A fast-moving fire destroyed a vacant South Camden warehouse Saturday, injuring two firefighters but mostly sparing the adjacent block of rowhouses.
The eight-alarm fire was the second major Camden blaze in three days. Officials did not know the cause of either.
Saturday's fire erupted shortly before 2:30 a.m. at the Howland Croft building, a three-story former garment factory in the 400 block of Winslow Street, just off Broadway.
The building had been used to store building materials and computer monitors, Fire Chief Michael Harper said. It's in the Waterfront South section of the city, home to blocks of rowhouses and industrial sites including Camden County's sewage-treatment facility.
Firefighters reported the blaze was "one of the fastest-moving fires they'd seen," Harper said, but they cut it off before it did much damage to the homes on Winslow.
"They had to physically go in and extinguish those fires to save the homes, but they did," Harper said.
Companies from around the region fought the blaze, which was under control by 6 a.m.
Two Camden firefighters were treated at hospitals, Harper said - one for a sprained foot and the other for heat exhaustion.
About 30 residents were displaced, but most returned to their homes by 10 a.m.
Damage to two homes on the block was serious enough to keep occupants out for the night, said Camy Trinidad, executive director of the Camden County chapter of the American Red Cross.
One family stayed with relatives, and another was housed temporarily by the Red Cross, which was also coping with the fallout from Thursday's 12-alarm fire, which began in a vacant building formerly rented by the Reliable Tire Co. and which virtually leveled two blocks.
That blaze displaced dozens, Trinidad said, many still housed in a motel by the Red Cross, which was working with city officials to find permanent housing for them by Monday.
"It was," Trinidad said, "a tough couple of days."
Union officials had said the widespread damage from Thursday's fire was exacerbated by recent layoffs of Camden fire personnel.
Harper has rejected the argument that layoffs played a role in Thursday's response time.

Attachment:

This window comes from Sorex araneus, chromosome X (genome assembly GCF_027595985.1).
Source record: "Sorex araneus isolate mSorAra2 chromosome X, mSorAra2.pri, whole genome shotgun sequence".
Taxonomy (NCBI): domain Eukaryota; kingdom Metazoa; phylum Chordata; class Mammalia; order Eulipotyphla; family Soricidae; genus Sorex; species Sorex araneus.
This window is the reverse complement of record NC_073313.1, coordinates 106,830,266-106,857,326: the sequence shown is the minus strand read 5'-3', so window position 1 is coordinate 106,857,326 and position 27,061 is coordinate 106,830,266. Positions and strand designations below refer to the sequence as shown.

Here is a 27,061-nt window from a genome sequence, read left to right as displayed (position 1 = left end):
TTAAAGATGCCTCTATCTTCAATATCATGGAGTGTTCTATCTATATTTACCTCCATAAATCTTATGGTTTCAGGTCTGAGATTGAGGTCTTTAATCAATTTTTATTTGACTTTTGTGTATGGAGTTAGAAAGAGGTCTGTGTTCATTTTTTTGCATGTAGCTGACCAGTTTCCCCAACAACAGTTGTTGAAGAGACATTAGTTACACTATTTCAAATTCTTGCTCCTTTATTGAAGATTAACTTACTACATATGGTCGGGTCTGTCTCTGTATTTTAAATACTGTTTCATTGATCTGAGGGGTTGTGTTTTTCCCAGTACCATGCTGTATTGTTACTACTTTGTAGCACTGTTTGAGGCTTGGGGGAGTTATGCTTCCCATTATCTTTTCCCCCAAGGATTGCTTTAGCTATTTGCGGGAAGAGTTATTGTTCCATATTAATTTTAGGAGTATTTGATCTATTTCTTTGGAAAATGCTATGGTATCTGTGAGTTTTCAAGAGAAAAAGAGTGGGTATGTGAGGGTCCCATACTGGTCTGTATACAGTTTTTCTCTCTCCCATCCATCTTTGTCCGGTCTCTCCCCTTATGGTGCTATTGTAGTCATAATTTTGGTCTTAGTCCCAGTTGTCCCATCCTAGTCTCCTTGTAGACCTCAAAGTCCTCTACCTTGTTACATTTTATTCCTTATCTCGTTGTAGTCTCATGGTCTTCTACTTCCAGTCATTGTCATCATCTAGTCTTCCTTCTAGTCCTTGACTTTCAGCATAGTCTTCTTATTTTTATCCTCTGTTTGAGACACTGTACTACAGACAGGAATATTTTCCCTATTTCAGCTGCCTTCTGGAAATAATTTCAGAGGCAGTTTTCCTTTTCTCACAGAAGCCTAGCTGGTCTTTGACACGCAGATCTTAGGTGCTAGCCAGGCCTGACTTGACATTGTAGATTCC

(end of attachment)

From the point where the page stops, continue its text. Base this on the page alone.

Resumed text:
The fire chief also said vandalized hydrants - a problem Thursday - were not a factor in Saturday's blaze.
On Saturday afternoon, neighbors gathered on Broadway and side streets, watching crews extinguish hot spots and cope with the aftermath of the fire.
Brothers Pedro and Juan Vega looked tired after being up most of the night. The two live in their family home on Winslow Street across from the factory.
"Barely anything was hurt" in their house, said Juan Vega, 26. "Just some windows broken, a little water damage."
The family was awakened shortly after 2 a.m. by "crackling. It was very loud," said Pedro Vega, 28. "The heat was unbearable. We couldn't get out through the front."
The brothers and their family escaped through the back door.
The Vegas said that while no one had worked in the Howland Croft building, it hadn't always been empty.
"Homeless people sleep there, and people take things from there - copper, whatever they can find," Juan Vega said.
Sitting on a chair in front of their home on Broadway, sisters-in-law Stephanie Culbreath and Terri Davis praised the work of the firefighters, but said they were eager for their electricity to be turned back on. Officials cut the power to a swath of the neighborhood about 4 a.m., they said.
More worrisome, they said, was the second fire in just a few days.
"I do think maybe it was set," Culbreath said. "It does seem they're targeting these old vacant warehouses. It's been vacant for years, and there was never a fire. It makes you wonder."
Another neighbor, who declined to give his name, agreed.
"Two in a couple days? It just doesn't sound right," the neighbor said.